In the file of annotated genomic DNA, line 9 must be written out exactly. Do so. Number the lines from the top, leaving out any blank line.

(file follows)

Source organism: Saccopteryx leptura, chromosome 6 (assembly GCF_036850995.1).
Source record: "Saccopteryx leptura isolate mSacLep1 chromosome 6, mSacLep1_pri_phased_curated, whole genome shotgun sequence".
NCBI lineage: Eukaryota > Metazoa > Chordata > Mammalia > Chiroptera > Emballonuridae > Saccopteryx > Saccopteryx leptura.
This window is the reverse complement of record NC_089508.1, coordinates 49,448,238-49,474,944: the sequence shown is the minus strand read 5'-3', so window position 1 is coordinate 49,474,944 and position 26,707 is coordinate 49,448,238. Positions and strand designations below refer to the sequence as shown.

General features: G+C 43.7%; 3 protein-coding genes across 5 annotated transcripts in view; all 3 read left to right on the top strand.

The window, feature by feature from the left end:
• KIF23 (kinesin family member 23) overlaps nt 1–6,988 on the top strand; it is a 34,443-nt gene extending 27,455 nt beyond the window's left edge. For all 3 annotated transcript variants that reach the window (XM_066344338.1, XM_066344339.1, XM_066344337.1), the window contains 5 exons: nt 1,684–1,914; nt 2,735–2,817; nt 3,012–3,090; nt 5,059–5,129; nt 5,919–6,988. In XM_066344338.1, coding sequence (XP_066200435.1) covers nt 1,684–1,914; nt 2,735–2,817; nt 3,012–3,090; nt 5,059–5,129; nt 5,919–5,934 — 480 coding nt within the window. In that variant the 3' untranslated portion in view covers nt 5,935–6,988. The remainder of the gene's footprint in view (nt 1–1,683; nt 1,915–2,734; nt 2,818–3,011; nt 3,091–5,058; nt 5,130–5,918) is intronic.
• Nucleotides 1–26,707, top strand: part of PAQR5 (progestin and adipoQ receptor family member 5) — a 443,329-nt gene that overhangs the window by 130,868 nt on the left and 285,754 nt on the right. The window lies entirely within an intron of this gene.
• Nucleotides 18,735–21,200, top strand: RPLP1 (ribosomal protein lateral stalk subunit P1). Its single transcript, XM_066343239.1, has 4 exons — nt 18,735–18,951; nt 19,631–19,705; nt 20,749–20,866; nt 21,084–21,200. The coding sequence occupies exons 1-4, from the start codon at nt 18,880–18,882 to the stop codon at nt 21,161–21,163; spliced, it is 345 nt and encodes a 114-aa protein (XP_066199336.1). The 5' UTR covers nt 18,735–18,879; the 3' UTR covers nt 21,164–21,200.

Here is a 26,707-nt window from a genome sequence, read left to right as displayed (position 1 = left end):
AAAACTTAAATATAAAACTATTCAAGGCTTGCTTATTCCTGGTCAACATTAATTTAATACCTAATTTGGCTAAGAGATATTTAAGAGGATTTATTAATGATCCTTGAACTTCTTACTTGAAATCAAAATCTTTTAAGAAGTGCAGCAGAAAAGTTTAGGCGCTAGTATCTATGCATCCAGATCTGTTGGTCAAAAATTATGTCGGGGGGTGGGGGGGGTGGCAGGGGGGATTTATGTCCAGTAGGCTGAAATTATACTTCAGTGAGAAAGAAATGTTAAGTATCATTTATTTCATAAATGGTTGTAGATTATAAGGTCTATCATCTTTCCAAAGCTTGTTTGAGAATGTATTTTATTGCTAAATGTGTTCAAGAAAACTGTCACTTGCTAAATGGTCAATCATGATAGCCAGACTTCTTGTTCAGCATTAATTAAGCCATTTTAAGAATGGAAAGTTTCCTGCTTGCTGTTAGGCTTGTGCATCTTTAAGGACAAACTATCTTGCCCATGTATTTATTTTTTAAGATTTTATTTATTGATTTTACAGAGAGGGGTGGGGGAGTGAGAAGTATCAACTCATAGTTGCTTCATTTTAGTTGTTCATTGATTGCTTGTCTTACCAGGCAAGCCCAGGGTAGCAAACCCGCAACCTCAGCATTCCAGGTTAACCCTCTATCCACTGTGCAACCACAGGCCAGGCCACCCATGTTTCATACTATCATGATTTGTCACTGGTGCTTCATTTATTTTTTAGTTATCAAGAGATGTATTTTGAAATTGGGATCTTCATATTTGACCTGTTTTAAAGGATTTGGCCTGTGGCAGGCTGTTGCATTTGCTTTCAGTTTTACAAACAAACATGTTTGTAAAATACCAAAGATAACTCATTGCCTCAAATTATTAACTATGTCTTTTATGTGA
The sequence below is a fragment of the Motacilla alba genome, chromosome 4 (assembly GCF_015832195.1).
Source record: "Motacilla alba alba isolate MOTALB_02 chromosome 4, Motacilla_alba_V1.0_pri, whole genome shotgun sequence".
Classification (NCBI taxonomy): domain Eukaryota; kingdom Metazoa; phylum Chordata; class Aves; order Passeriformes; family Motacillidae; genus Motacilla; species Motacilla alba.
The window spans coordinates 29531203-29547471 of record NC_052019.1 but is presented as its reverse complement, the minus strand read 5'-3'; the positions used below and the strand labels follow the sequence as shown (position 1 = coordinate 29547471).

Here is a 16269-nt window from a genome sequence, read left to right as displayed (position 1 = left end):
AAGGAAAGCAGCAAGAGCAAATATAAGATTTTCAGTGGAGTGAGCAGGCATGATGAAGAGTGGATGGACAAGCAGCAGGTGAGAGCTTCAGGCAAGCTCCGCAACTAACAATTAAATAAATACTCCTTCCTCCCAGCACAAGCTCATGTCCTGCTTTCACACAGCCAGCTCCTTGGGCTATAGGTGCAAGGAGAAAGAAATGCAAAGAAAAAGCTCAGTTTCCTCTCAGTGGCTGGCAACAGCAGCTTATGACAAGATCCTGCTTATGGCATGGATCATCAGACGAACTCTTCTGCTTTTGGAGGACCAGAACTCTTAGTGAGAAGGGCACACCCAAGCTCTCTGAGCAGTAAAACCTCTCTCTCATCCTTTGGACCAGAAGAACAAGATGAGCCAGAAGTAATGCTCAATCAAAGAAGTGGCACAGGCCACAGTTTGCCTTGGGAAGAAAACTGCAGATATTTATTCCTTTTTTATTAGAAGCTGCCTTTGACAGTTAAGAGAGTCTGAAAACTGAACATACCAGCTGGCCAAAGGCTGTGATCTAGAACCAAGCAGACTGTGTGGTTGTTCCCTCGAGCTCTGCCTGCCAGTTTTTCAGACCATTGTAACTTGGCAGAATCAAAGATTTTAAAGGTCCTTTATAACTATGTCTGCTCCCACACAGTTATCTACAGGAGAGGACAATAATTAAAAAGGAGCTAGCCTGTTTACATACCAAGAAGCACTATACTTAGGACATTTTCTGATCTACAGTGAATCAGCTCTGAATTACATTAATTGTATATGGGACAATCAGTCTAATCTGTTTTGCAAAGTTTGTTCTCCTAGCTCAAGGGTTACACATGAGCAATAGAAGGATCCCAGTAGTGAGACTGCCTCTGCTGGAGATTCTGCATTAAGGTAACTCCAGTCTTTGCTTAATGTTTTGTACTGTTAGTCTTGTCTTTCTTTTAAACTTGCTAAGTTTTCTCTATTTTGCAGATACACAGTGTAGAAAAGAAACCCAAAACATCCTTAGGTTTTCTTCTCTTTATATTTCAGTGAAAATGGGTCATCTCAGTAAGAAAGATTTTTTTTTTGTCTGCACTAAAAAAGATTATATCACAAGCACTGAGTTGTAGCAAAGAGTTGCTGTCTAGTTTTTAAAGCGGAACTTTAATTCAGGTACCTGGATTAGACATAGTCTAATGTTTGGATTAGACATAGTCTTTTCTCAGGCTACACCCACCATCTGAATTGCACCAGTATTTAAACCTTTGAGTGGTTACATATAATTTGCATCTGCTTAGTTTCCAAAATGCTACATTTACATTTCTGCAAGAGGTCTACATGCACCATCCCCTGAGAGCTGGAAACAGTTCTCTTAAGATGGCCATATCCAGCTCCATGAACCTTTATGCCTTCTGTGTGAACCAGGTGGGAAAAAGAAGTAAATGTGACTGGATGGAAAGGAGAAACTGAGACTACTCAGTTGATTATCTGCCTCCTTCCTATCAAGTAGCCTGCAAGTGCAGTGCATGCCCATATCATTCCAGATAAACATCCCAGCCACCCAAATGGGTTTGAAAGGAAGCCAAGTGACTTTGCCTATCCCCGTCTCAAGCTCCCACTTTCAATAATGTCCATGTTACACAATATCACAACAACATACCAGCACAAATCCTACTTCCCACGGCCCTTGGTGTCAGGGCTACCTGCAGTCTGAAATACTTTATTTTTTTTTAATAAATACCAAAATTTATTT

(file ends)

• Nucleotides 18,735–21,200, top strand: RPLP1 (ribosomal protein lateral stalk subunit P1). Its single transcript, XM_066343239.1, has 4 exons — nt 18,735–18,951; nt 19,631–19,705; nt 20,749–20,866; nt 21,084–21,200. The coding sequence occupies exons 1-4, from the start codon at nt 18,880–18,882 to the stop codon at nt 21,161–21,163; spliced, it is 345 nt and encodes a 114-aa protein (XP_066199336.1). The 5' UTR covers nt 18,735–18,879; the 3' UTR covers nt 21,164–21,200.